click for a larger image of item #22922, Chosen by the Lion (Saint Paul), Graywolf Press, (1994). The hardcover issue of her fourth collection. Warmly inscribed by the author "with gratitude and happiness." Fine in a fine dust jacket with a corner crease on the front flap. [#022922] $125
(Sydney), Picador, (1999). Winner of the Orange Prize. Signed by the author. Fine in wrappers. [#916233] $175
click for a larger image of item #5802, The Simple Truth NY, Harcourt Brace, (1955). The second novel by this writer who was a longtime contributor to The Partisan Review and The New York Review of Books and was married to the poet Robert Lowell for more than two decades. Inscribed by the author to a well known book collector "who finds everything." Watermark at spine base, visible only on verso of dust jacket; still near fine in a very good, price-clipped dust jacket. [#005802] $150
click for a larger image of item #25520, She Had Some Horses NY/Chicago, Thunder's Mouth Press, (1983). The very uncommon hardcover issue of the third book by this Creek author. Signed by the author on the title page, with a typed postcard signed to Clark Kimball of the Rydal Press laid in. Fine in a near fine, price-clipped dust jacket. Although the softcover issue of this title has had many printings, the hardcover had only one very small printing, in 1983. [#025520] SOLD
click for a larger image of item #33018, Letters to Mary: the Story of Helen Hayes NY, Random House, (1940). A book about Helen Hayes's life and work, authored by her mother, and written in the form of letters to her grand-daughter, Hayes' daughter Mary, when Mary was nine years old: it ends by passing the torch to Mary to be standing in the wings for all of Hayes' future exits. Sadly, both Helen and Catherine outlived Mary, who died from polio at 19. This copy is inscribed by Helen Hayes. Small bookplate under the front flap; foxing to the endpages; a very good copy in a very good, price-clipped dust jacket. [#033018] $125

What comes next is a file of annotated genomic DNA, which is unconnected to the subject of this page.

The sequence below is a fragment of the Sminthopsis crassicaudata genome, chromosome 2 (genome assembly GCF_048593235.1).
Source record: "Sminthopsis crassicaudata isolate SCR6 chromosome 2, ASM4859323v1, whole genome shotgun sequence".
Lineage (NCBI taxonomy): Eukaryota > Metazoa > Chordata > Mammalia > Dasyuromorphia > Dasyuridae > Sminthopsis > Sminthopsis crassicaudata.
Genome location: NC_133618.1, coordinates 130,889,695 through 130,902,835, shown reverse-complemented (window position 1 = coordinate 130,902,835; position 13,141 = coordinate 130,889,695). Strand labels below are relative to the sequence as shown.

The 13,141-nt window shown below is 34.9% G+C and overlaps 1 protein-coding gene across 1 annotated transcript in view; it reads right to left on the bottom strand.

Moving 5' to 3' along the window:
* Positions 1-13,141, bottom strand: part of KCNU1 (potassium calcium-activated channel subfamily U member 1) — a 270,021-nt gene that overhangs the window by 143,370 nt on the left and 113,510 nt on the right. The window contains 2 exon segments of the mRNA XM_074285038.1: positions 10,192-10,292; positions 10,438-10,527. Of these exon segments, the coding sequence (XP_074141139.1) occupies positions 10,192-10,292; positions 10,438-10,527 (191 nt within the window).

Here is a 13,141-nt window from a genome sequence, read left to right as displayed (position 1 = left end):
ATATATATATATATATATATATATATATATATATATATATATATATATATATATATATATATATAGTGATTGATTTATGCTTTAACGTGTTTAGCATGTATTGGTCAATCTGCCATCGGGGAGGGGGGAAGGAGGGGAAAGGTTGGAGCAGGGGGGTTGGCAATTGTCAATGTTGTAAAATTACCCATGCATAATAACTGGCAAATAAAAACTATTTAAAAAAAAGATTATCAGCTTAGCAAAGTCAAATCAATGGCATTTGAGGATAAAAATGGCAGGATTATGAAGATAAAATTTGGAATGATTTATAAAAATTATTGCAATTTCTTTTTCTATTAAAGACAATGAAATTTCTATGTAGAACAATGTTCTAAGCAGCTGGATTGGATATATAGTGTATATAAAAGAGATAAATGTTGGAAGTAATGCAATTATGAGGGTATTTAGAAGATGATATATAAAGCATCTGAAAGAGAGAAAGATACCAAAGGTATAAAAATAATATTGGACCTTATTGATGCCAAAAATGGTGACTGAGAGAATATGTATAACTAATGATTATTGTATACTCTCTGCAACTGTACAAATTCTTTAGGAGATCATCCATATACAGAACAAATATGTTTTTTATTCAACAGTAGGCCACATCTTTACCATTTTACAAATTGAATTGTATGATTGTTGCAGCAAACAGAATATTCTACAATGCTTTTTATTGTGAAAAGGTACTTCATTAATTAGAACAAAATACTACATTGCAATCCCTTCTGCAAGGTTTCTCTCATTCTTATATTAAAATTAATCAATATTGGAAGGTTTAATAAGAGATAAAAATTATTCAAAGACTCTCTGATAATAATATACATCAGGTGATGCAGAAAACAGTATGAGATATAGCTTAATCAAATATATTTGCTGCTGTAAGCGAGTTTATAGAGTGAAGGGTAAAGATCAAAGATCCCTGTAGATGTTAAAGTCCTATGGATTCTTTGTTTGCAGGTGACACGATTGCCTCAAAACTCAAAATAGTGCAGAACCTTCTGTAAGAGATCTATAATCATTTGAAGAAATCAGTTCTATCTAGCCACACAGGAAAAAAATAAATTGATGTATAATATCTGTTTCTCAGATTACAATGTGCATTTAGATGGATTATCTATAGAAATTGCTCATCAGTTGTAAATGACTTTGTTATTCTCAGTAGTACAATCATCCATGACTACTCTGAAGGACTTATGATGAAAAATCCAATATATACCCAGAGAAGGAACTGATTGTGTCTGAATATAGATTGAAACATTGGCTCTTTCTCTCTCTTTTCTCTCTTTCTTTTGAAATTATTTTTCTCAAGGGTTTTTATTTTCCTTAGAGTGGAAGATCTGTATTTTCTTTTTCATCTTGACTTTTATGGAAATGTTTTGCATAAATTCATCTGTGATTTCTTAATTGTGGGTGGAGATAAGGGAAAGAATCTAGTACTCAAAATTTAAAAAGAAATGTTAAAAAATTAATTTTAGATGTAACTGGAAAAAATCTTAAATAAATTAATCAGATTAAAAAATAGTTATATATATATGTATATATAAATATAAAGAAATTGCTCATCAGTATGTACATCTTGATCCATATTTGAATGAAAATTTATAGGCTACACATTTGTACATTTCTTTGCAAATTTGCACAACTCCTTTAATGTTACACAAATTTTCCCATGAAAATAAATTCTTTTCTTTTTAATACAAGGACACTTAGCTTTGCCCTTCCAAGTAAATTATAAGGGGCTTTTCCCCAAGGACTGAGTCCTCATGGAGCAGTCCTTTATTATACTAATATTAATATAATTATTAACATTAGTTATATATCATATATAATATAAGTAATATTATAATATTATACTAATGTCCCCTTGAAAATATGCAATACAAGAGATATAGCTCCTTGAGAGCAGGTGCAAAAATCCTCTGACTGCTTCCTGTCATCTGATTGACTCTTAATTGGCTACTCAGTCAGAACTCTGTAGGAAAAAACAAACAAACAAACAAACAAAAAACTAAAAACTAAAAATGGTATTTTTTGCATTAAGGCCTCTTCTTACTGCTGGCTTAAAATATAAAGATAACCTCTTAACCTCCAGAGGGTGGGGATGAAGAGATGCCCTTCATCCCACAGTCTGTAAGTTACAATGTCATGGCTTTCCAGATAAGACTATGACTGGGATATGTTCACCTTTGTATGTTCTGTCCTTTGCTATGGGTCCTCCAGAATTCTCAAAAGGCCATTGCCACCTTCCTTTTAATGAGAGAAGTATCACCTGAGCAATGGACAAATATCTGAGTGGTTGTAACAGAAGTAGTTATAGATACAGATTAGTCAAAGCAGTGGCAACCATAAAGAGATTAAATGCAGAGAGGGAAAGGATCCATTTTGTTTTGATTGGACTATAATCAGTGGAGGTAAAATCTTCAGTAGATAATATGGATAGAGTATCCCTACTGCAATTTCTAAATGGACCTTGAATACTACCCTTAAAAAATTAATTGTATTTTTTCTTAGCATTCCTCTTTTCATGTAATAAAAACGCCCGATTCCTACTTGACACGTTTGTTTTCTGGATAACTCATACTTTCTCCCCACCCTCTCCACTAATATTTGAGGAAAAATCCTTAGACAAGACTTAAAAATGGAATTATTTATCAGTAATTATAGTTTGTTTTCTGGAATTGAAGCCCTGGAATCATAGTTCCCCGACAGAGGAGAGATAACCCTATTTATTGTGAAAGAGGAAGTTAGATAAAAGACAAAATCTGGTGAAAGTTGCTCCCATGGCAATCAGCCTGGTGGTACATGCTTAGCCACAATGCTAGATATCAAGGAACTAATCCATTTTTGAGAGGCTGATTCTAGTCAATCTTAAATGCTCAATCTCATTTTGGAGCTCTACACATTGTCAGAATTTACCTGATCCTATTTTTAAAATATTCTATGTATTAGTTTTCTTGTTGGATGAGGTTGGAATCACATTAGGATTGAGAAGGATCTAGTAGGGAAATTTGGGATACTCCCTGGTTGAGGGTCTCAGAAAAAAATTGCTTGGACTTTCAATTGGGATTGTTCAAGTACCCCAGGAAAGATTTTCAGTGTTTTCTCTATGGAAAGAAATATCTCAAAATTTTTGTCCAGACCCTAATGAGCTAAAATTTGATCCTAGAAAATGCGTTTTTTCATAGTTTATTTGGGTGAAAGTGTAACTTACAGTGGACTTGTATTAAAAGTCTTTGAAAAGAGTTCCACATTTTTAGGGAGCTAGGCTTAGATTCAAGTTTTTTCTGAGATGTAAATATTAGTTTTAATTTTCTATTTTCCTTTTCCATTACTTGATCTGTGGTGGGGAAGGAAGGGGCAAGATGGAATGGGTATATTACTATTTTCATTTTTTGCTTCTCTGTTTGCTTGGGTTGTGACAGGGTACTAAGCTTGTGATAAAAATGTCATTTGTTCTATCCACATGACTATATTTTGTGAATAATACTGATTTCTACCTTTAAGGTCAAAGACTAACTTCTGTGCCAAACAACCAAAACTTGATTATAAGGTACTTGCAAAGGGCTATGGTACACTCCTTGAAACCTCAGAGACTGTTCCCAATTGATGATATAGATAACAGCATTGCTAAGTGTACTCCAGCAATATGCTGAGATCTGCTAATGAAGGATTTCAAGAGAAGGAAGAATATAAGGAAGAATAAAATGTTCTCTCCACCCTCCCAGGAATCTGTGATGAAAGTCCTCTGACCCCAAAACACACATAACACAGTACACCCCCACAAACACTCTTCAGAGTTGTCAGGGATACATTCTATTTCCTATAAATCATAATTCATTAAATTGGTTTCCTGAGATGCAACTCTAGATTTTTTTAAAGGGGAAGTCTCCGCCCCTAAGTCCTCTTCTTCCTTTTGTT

San Francisco, City Lights, (1987). Velo-bound page proofs of these stories by women from all over the world about their experiences with war, some in Vietnam, others reaching back prior to World War I or forward to Central America in the 1980s. A powerful collection, published by City Lights and reprinted in 2003 by a university press. Plain cardstock covers. Plastic binding separating at ends. Near fine. Presumably only a very small number would have been printed in this format. [#030869] $200
click for a larger image of item #18924, Intrusions NY, Viking, (1981). The first book by the award-winning author of Stones From the River, among others. Warmly inscribed by Hegi in 1982: "For ____ - whose character Duane keeps haunting me - Ursula." Fine in a fine dust jacket. [#018924] $125
click for a larger image of item #32480, The Autumn Garden Boston, Little Brown, 1952. Later printing of this play by Hellman. Inscribed by the author to Peter [Matthiessen]: "For Peter, on his birthday, with affection, respect & other nice things/ Lillian/ 1963." Near fine in a good dust jacket. [#032480] $300
click for a larger image of item #32288, Ruby (n.p.), (n.p.), (n.d.). Bound typescript of what seems to be an unpublished novel, by a writer who specializes in murder mysteries set among the wealthy and whose mother, the actress Joan Alexander, was reportedly swindled out of $60 million by her financial adviser. Hitchcock's first novel was nominated for an Edgar Award. Her books chronicle the lives of the New York social elite, typically set in the Upper East Side and in the Hamptons on Long Island. Double-spaced, single-sided, 223 pages. Labeled "First Draft." Comb-bound in plain navy plastic covers. In an envelope address to Peter Matthiessen (but the return address is not Hitchcock's). Several penciled notations in the text in what appears to be Matthiessen's hand, confined to the first handful of pages; fine. [#032288] $150
NY, Farrar Straus Giroux, (1977). Her first book, a novel of teenage gangs. Signed by the author. Fine in a fine dust jacket. [#915112] $175
(Acomita), Acoma Press, 1985. A collection of stories by Hogan derived from a tale her father and grandfather used to tell. Her father's version (by Charles Colbert Henderson) is the first one in the collection; the rest of the writing is by Hogan. Signed by Hogan. Fine in wrappers. An attractive, uncommon volume published by a small press in Acoma Pueblo. [#916294] $250